How can we get e-learning efforts in Zimbabwe to succeed?

Nigel Gambanga Avatar

Will the concept of e-learning in Zimbabwe ever take off? We have a lot of providers trying different approaches but will all of this come together to contribute to better pass rates some day?

There’s so much debate that is generated around this question. That is because beyond its success or failure the concept of digital learning is complex by its very nature.

After years and years of toying with the idea of a “national approach to education that prepares the next generation for the digital economy”, there are several areas that need to be addressed before we march towards that dream. So what will it take to get e-learning in Zimbabwe to succeed?

Resources need to be gathered for the hard and soft infrastructure, the right skills are needed at different levels of such an initiative, there has to be an awareness of the implications of this sort of move for all parties involved in education now and in the future and, of course, there’s the monster called policy that has to support all of this across technology and educational development lines.

So where are the takers for any or all of these areas? Clearly the government cannot handle all of this on its own. If it could the conversation would be different.

Which is why private sector contribution to this effort always show the potential we have to eventually figure all of this out one day. It would take acres of space to talk about each area that needs to be addressed, so I’ll just focus on one area that has seen some changes recently.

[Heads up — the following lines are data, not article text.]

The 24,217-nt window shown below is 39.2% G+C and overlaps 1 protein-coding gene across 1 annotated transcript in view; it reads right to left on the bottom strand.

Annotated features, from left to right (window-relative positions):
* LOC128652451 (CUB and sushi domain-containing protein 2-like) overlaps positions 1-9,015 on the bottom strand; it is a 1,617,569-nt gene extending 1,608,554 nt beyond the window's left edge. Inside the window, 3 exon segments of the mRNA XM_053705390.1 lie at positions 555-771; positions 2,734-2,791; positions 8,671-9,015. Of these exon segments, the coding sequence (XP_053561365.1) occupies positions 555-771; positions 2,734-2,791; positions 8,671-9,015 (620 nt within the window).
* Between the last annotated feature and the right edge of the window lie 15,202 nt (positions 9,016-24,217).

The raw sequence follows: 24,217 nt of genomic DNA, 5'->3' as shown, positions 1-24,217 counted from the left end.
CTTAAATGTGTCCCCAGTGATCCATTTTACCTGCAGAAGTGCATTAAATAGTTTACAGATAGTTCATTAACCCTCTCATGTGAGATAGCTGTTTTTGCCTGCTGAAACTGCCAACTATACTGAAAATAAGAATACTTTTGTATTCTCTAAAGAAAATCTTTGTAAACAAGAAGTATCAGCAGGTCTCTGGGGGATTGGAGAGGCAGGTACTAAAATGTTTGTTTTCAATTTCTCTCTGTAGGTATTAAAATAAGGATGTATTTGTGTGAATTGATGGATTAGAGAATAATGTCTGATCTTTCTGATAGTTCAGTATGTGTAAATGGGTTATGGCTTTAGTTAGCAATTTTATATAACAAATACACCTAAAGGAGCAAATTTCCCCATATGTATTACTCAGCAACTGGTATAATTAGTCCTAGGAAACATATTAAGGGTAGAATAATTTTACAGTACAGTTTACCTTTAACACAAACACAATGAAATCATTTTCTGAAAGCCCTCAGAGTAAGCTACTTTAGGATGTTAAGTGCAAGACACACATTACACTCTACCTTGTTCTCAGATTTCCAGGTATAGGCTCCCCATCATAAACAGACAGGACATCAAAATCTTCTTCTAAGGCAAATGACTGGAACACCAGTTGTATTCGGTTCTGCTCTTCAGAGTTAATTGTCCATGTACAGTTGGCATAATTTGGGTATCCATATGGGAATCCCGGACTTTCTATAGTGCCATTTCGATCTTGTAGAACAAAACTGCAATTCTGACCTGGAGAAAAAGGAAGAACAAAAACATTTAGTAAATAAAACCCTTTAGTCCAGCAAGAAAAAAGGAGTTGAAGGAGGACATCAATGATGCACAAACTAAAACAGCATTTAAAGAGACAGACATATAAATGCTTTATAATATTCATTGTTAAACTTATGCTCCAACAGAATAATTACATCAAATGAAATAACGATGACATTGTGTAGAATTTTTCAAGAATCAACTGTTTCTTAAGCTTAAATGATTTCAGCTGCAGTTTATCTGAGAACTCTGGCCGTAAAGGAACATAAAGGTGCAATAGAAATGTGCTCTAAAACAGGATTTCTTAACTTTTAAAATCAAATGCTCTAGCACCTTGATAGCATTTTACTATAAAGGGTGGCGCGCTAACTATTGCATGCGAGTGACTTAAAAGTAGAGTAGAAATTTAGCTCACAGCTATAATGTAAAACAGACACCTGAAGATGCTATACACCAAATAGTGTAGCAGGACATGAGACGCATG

Who will offer knowledge to the teachers?

The issue of a national teaching staff that is not aware of the demands of a digital world has to be addressed. We all want our children to be taken through everything that is important and relevant in 2015, but the glaring problem is that the givers of knowledge themselves need to be taught what is relevant.

One e-learning provider, Big Brain Zimbabwe, which has been focused on the distribution of high school learning content through DVDs and social media, decided to solve this problem. What started as a rollout of the Big Brain e-learning platform exposed the absence of digital literacy among teachers who were supposed to lead the e-learning charge.

Big Brain conducted its first Digital Literacy for Teachers (DL4T) workshop last year with the help of Techwomen Zimbabwe. This year the team responded to a call from a group of 36 teachers in Gutu that were keen on going through the two-day DL4T programme. 

According to the coordinator, Timothy Shava, the course content covered essentials like the use of the internet for research, harnessing digital tools like Powerpoint for information dissemination, using digital tools for classroom effectiveness and authenticating relevant web-based content.

Big Brain hopes to expand this to other districts where the need and desire exists, as this programme was offered to teachers who were keen on taking part and paying for own their attendance.

This district-by-district approach is just one example of how an aspect of the e-learning puzzle can be figured out with external support. However, it is still too early to assume that it has been a success.

After all, the proof of the pudding will be in the teachers’ abilities to extend their literacy to the pupils who are the main focus at the end of the day. It does, however, show some positive initiative that can be expanded on or further refined for a greater impact.

Image credit: Big Brain Zimbabwe


  1. tinm@n

    Date stamp on your pic says 2016… 😀

    1. collen